Last month Christian Headlines posted an article about a recent lawsuit against the University of Colorado at Colorado Springs. The University has demanded that a Christian group must be willing to allow non-Christians and atheists to lead their Bible studies in order to be recognized on campus.
The article reports:
While the school officials declined to comment on the situation, the Alliance Defending Freedom stated that: “The university refused to grant Ratio Christi registered status because it only allows those who share and personally hold beliefs consistent with the group’s mission to serve as its leaders.”
“As a Christian apologetics organization, Ratio Christi seeks to defend the Christian faith and explain how the Bible applies to various current cultural, ethical, and political issues. Any student can attend its events. Any student of any faith can become a member of Ratio Christi, as long as he supports the group’s purpose. But Ratio Christi requires that those who lead the Christian organization must share its religious beliefs. As a result, the university has denied it registered status, limiting its access to funding, meeting and event space, and administrative support,” said the legal team.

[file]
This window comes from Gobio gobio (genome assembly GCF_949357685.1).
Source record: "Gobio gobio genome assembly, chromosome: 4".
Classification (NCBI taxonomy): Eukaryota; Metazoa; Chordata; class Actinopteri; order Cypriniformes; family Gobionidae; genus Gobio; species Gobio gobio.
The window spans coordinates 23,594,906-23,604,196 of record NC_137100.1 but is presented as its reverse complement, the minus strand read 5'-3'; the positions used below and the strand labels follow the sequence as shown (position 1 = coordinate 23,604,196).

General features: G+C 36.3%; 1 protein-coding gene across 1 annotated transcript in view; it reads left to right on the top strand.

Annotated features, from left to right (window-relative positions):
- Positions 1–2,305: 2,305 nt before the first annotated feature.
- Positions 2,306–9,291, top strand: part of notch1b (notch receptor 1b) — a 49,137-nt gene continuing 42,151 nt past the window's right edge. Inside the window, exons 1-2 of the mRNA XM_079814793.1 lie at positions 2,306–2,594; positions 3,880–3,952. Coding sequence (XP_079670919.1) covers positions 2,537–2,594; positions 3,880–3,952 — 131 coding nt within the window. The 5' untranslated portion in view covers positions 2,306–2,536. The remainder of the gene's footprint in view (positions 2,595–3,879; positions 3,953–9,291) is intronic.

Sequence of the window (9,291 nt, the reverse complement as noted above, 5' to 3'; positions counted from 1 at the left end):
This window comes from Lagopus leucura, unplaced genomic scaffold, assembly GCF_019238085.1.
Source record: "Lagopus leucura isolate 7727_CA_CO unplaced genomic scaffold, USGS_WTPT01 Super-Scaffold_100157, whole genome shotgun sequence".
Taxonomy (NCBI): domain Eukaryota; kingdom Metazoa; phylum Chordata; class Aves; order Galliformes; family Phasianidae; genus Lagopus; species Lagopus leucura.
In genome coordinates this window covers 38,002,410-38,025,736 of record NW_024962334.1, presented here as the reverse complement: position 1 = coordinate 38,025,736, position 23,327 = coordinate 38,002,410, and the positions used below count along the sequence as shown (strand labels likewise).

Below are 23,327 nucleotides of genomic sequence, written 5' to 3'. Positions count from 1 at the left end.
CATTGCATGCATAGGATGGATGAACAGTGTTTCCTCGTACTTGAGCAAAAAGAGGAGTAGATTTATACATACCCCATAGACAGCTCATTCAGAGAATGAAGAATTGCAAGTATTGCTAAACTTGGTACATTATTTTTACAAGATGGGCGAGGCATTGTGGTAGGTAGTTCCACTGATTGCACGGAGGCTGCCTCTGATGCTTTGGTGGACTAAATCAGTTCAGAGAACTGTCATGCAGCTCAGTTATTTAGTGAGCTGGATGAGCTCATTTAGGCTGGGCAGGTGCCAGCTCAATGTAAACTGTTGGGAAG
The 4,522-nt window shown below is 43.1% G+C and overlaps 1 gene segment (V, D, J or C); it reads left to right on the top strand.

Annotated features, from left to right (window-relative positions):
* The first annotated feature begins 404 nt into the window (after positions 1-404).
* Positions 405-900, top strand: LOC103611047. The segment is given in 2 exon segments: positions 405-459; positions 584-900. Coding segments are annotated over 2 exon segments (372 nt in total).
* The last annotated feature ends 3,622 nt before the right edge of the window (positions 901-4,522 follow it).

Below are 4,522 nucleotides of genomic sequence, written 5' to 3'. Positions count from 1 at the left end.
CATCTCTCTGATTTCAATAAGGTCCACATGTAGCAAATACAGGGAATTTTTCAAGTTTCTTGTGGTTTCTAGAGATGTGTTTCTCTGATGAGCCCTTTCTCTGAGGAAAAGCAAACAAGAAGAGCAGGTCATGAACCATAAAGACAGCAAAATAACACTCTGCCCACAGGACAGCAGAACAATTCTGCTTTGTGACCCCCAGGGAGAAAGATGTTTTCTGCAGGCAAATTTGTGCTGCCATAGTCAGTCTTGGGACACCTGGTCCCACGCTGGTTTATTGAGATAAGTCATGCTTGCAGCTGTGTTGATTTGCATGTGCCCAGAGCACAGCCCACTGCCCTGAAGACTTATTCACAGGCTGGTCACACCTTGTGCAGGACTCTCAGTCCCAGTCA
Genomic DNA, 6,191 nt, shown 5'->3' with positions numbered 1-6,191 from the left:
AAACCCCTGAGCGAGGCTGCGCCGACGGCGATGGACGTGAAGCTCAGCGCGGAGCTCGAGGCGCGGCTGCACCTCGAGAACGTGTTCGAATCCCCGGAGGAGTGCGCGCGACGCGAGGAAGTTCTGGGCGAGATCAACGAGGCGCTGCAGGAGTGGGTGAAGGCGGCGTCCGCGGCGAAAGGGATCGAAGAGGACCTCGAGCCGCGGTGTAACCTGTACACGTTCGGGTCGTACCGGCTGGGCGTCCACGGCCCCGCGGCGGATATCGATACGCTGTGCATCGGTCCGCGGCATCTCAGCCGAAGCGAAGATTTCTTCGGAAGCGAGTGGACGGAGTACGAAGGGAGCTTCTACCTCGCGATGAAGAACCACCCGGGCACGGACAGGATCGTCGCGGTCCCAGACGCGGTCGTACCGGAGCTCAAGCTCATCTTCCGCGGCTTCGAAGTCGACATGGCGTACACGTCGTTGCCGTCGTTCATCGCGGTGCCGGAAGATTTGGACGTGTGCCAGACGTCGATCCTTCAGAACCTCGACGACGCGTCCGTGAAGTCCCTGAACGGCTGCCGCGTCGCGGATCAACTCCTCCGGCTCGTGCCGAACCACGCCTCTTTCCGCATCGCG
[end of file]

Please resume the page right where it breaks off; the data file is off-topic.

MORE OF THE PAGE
The lawsuit disputes the school’s belief that it can refuse registered status to groups if they choose leaders that agree with the group’s religious outlooks.
Additionally, it notes other biased actions by the school against the Christian group, including that “non-religious groups are allowed to select members who support their purposes. And the university allows fraternities that admit only men and sororities that admit only women to continue as registered student organizations, in contradiction to the university’s policy against ‘discriminating based on sex.’”
Would you allow a member of the Ku Klux Klan to lead a class at the NAACP? Refusing to recognize this group because it requires that leaders support the beliefs of the group is discrimination. I hope the university loses the lawsuit.